Qilaut, promoting Inuktut through songs | Polarjournal
Organized by the Government of Nunavut, the Qilaut contest aims to promote the Inuktut language. Since its creation, over 80 songs have been recorded and broadcast. Image: Government of Nunavut

Every year, Nunavut organizes a competition for songwriters. With one main rule: lyrics must be in Inuktut. A way to promote Nunavut Indigenous languages while showcasing local artists. For some, the competition can even be a real stepping stone to a musical career.

On November 16, the Government of Nunavut officially launched the call for entries for its ninth annual songwriting competition, Qilaut.

Initiated in 2015 by the Nunavut Department of Culture and Heritage, the competition aims to celebrate the Inuktut music scene while promoting the use of the territory’s dialects. Each year, a theme is imposed. This year, it will be Naglingniq (love). “This contest aims to celebrate our vibrant music scene and stimulate the creation of original music in Inuktut,” says the contest entry message.

The purpose is clear: to strengthen the use of Inuktut, a collective name for Inuit languages that encompasses the Inuktitut (spoken in most of Nunavut) and the Inuinnaqtun, mainly spoken in the communities of Cambridge Bay and Kugluktuk. Promoting the language means maintaining and spreading the culture throughout Nunavut’s communities: “Speak it with your family and friends, and pass on your language skills to your children, your loved ones and your colleagues. Every time we use Inuktut, we contribute to keeping our language and culture strong. The survival of our language is essential to our survival as Inuit,” said Pamela Gross, Deputy Premier of Nunavut, earlier this year.

The competition takes its name directly from the qilaut, a drum used by the Inuit. Traditionally, the instrument consisted of a caribou skin stretched over a circular frame and fitted with a handle. Here, Pakak Innuksuk, actor and qilaut master. Image: Qaggiavuut / YouTube.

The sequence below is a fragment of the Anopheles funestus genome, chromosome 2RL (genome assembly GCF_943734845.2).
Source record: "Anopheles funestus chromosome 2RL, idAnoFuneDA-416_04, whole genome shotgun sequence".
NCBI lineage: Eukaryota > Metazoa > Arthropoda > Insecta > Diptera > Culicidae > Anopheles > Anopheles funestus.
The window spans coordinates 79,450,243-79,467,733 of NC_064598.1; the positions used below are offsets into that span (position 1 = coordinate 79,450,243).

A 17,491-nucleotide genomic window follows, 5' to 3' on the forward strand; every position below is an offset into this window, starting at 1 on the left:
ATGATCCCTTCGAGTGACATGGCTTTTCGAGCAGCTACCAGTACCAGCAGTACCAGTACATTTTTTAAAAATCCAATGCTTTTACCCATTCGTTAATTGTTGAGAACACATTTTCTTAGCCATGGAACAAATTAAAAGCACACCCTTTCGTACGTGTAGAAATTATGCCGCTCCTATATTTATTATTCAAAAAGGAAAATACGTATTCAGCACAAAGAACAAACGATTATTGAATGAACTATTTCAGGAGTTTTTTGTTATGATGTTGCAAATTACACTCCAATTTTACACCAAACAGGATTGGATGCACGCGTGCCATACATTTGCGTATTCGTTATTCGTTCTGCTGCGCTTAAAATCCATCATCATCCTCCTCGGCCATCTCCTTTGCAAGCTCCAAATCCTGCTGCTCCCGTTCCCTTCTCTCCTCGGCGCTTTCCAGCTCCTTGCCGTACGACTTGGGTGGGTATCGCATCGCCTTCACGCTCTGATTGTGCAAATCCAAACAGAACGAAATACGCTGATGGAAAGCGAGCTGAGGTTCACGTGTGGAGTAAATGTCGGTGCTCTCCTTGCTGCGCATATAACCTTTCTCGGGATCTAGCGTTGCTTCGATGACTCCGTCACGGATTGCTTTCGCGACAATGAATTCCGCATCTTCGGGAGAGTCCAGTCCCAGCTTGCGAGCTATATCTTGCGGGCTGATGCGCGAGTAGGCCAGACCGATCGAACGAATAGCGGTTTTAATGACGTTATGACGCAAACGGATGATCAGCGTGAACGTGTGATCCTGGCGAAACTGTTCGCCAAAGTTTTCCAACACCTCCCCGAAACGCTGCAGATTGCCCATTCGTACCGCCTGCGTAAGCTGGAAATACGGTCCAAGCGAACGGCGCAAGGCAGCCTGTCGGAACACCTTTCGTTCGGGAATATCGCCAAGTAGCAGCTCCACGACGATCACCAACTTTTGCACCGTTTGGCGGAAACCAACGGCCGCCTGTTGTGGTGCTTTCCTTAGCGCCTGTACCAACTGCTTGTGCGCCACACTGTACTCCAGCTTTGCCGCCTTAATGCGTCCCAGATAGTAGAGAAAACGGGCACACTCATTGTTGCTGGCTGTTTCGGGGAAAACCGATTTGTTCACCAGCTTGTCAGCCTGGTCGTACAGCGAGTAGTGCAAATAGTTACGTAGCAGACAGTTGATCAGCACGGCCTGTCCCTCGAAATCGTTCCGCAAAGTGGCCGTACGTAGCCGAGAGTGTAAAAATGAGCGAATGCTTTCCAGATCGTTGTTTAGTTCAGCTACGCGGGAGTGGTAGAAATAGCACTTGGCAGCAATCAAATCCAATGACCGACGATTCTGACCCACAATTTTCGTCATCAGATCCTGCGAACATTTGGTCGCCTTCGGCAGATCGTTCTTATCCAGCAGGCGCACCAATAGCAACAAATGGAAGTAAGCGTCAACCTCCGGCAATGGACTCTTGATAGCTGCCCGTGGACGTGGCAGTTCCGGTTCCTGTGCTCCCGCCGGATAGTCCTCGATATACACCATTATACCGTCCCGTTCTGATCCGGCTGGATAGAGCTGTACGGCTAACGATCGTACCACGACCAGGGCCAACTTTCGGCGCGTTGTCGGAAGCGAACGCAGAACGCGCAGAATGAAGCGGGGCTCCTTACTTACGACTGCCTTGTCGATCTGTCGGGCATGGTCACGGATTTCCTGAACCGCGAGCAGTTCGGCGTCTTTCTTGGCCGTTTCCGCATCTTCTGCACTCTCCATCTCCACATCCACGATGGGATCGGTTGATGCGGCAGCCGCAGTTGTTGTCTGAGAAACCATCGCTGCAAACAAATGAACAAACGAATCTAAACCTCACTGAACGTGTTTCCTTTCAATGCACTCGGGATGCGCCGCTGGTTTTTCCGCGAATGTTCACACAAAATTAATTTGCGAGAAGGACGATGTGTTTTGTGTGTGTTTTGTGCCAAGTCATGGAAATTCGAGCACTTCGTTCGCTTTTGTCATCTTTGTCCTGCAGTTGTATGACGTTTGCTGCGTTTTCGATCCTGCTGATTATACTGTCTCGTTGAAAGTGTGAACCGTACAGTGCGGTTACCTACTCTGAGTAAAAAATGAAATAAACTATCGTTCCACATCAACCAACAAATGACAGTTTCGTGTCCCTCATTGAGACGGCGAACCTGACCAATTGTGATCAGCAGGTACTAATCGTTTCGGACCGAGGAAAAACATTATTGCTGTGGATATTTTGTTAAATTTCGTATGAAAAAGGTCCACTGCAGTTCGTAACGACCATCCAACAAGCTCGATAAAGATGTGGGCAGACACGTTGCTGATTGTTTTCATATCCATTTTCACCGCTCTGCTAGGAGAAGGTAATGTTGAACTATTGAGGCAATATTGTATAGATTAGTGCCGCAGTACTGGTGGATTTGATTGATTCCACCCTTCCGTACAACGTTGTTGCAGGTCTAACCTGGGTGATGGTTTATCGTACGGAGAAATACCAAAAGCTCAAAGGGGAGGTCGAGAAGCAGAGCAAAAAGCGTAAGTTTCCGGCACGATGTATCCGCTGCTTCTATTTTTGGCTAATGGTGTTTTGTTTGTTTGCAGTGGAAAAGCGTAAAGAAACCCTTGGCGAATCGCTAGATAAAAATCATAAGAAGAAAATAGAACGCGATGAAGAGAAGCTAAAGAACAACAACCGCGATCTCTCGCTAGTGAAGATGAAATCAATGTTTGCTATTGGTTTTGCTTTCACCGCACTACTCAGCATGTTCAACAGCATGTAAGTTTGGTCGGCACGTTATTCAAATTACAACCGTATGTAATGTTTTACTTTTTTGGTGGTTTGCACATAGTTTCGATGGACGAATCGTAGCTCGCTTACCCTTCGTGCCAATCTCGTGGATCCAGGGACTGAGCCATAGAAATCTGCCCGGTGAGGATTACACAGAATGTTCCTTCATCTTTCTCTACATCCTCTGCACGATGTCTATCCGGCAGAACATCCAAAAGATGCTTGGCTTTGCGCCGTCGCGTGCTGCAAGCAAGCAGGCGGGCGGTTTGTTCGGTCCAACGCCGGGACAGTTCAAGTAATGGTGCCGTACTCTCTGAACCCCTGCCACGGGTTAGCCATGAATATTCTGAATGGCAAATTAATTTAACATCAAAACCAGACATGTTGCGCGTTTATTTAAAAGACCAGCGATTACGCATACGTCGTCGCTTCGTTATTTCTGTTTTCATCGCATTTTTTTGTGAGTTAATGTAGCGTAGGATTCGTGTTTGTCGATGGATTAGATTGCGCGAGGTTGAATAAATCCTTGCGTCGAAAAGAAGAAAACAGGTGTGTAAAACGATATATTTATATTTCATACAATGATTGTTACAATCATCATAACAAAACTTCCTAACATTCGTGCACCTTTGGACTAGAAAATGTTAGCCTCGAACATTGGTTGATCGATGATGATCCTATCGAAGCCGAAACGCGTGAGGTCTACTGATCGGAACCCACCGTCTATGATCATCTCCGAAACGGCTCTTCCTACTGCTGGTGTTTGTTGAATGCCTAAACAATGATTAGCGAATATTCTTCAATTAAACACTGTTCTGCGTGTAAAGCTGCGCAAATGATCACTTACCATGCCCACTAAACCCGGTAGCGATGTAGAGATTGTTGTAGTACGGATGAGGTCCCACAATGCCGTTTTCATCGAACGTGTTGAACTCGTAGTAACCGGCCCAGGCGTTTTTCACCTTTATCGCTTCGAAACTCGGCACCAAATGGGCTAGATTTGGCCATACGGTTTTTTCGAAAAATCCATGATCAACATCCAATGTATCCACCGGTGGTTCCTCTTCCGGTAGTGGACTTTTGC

The competition takes place in several stages. Candidates submit their entries to a jury of government officials, who select ten winners. In addition to financial rewards – prizes range from C$5,000 for first prize (about €3,300) to C$500 – the winners will have their songs professionally recorded and produced on an album, which will then be broadcast throughout Nunavut, and presented at the Uqausirmut Quviasuutigarniq. This festival is held every April to celebrate Inuktut and Inuit culture.

Pop, rock, rap, jazz, gospel, traditional music, all styles are welcome. However, at least 90% of the lyrics must be composed in an Inuktut dialect. To submit their compositions, candidates must be 19 years old or older and live in Nunavut. But there is no need to be a professional musician – the competition is opened to beginners. A way to discover new talent.

A platform for artists

For some winners, the contest has become a stepping stone to a musical career, as for Becky Han. In 2016, the young woman won first and second place in the competition. Her victory in Qilaut brought her additional visibility and the opportunity to open for Tanya Tagaq, a famous Inuk singer.

In this song, 786, the artist evokes narwhal hunting at the floe edge with her mother, with whom she communicates via a CB whose number is 786. Video : Becky Han / YouTube

Another example is Joey Nowyuk. Three-time winner of the Qilaut competition, this pop-rock-influenced artist sings in his native Inuktitut. He has won several awards, including the Indigenous Music Award in 2020.

With this pop song that incorporates traditional Inuit throat singing, Joey Nowyuk sheds a light on Inuit culture and Inuktut in a modern way. Video : Hitmakerz / YouTube

The deadline for entries to the Qilaut competition is December 31, 2023. The winners will be announced in January 2024, and recording of the album will start immediately and continue until March. The album will then be presented at the Uqausirmut Quviasuutigarniq festival in April.

Mirjana Binggeli, PolarJournal

More on the subject

Print Friendly, PDF & Email
error: Content is protected !!
Share This